– My son can be rather creative in his dress-up play. He is fearless when it comes to making bold and daring choices. Some of you may remember this ensemble from a previous post:
He has also proven to be unfazed by gender stereotypes, following in the footsteps of young male actors during the time of Shakespeare and stepping into a female role…or the role of a robot monster who also happens to be wearing a dress:
And then just today, he designed this outfit for “Wacky Wednesday” at school:
But the real beauty of his fashion choices are in his interpretations of what the dressing-up transforms him into. Last week, Michael came up to me in just his skivvies and asked me to tie a piece of crepe paper around his neck. It ended up looking like a bow tie. Let me just reinforce that picture for you…skivvies and bow tie. He said he was being a sea monster, which came as a huge relief to me. Because my first guess was Magic Mike.
– Just before Christmas, I mentioned that Grace’s advancing age is bringing on all kinds of questions I am not ready to answer. I also mentioned that I was more comfortable answering her questions about sex than I was about Santa. Well, I may have spoken too soon on that one. The questions I was referring to in the previous post were ones she was asking about anatomy, mostly female. No problem. Last night, however, my husband and I got the “big one.” And it all started with hard-boiled eggs. At dinner, Grace was proudly recounting how she had learned to hard boil an egg. Which led to this:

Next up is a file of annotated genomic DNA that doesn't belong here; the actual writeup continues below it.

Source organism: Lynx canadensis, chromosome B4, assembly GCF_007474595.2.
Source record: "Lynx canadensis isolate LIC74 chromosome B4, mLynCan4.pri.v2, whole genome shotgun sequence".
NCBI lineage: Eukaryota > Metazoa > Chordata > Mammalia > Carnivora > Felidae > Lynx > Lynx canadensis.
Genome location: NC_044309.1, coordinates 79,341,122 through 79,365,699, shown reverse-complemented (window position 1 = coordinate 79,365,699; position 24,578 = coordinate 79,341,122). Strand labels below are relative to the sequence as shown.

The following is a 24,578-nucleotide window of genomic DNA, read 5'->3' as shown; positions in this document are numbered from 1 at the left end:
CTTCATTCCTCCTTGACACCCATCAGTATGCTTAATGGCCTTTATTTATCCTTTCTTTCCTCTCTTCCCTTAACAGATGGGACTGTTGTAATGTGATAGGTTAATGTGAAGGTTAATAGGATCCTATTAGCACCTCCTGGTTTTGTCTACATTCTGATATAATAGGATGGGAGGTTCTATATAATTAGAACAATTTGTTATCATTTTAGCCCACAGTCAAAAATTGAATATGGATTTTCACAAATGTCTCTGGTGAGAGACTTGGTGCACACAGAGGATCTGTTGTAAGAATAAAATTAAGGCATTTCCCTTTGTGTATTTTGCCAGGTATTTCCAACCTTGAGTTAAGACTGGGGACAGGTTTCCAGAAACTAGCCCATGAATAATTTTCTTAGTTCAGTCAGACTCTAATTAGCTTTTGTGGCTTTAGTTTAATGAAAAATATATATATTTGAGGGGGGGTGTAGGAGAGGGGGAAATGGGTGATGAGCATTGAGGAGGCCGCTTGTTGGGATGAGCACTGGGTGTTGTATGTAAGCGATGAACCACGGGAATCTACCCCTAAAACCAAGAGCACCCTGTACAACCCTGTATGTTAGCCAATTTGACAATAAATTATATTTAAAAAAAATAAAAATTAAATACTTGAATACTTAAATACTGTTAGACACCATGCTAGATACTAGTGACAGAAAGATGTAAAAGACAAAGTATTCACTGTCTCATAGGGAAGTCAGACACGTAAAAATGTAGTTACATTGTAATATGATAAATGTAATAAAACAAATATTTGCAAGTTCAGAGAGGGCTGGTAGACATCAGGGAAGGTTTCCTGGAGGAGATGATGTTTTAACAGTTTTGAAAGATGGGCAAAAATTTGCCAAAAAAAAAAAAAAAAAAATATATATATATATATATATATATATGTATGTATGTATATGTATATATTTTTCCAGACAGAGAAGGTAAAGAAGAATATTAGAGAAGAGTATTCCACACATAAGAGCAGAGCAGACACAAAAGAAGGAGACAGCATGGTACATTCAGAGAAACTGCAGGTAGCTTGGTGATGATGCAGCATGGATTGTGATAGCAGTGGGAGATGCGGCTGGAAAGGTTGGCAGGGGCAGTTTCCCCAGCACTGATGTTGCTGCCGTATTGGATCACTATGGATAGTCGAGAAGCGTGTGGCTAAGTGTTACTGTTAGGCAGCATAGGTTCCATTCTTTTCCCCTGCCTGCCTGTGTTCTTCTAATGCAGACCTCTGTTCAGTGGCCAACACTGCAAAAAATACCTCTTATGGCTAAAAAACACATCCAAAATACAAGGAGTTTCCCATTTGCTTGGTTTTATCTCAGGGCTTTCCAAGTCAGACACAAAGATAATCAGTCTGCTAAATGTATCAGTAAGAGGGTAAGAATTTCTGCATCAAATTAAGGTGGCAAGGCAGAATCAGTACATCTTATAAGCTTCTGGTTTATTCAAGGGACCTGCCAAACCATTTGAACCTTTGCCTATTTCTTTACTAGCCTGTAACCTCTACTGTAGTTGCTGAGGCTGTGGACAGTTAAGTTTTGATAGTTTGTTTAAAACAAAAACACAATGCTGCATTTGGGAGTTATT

Grace: “What exactly is the yellow part of the egg? (a bit fearful) Is it the baby chicken?”
Kurt: “No, because the eggs we eat aren’t fertilized. It only becomes a chick if the egg is fertilized.”
Grace:(satisfied, but only for a millisecond) “Oh. What does fertilized mean?”
Me: “You know how human babies are made from part of a mom and part of a dad? Well, it is the same with chickens. The eggs we eat only have the mom part, not the dad part.”
Grace: “But how does the dad part get to the mom part?”